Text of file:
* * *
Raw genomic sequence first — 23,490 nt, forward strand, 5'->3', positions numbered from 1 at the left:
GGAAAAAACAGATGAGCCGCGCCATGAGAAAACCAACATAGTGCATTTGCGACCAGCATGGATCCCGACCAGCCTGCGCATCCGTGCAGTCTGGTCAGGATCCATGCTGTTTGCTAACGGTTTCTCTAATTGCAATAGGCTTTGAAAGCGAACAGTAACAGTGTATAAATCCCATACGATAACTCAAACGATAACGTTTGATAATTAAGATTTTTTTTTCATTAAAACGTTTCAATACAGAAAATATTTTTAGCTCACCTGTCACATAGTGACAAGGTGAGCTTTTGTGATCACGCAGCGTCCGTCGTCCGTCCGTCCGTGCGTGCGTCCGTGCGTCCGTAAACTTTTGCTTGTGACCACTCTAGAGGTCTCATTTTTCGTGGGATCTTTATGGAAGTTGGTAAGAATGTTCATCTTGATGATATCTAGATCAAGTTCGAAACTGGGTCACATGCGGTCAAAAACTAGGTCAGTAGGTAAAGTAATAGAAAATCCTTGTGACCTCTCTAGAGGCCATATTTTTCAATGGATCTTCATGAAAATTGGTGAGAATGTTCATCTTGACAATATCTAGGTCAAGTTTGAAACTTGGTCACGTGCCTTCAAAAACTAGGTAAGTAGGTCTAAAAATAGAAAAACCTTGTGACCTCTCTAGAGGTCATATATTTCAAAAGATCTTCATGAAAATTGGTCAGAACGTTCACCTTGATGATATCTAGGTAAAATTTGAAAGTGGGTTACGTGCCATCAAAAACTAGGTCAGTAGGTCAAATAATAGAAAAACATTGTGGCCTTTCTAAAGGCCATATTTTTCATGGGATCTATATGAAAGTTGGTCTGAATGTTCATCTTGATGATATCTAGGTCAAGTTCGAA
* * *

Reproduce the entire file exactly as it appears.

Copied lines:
Raw genomic sequence first — 23,490 nt, forward strand, 5'->3', positions numbered from 1 at the left:
GGAAAAAACAGATGAGCCGCGCCATGAGAAAACCAACATAGTGCATTTGCGACCAGCATGGATCCCGACCAGCCTGCGCATCCGTGCAGTCTGGTCAGGATCCATGCTGTTTGCTAACGGTTTCTCTAATTGCAATAGGCTTTGAAAGCGAACAGTAACAGTGTATAAATCCCATACGATAACTCAAACGATAACGTTTGATAATTAAGATTTTTTTTTCATTAAAACGTTTCAATACAGAAAATATTTTTAGCTCACCTGTCACATAGTGACAAGGTGAGCTTTTGTGATCACGCAGCGTCCGTCGTCCGTCCGTCCGTGCGTGCGTCCGTGCGTCCGTAAACTTTTGCTTGTGACCACTCTAGAGGTCTCATTTTTCGTGGGATCTTTATGGAAGTTGGTAAGAATGTTCATCTTGATGATATCTAGATCAAGTTCGAAACTGGGTCACATGCGGTCAAAAACTAGGTCAGTAGGTAAAGTAATAGAAAATCCTTGTGACCTCTCTAGAGGCCATATTTTTCAATGGATCTTCATGAAAATTGGTGAGAATGTTCATCTTGACAATATCTAGGTCAAGTTTGAAACTTGGTCACGTGCCTTCAAAAACTAGGTAAGTAGGTCTAAAAATAGAAAAACCTTGTGACCTCTCTAGAGGTCATATATTTCAAAAGATCTTCATGAAAATTGGTCAGAACGTTCACCTTGATGATATCTAGGTAAAATTTGAAAGTGGGTTACGTGCCATCAAAAACTAGGTCAGTAGGTCAAATAATAGAAAAACATTGTGGCCTTTCTAAAGGCCATATTTTTCATGGGATCTATATGAAAGTTGGTCTGAATGTTCATCTTGATGATATCTAGGTCAAGTTCGAA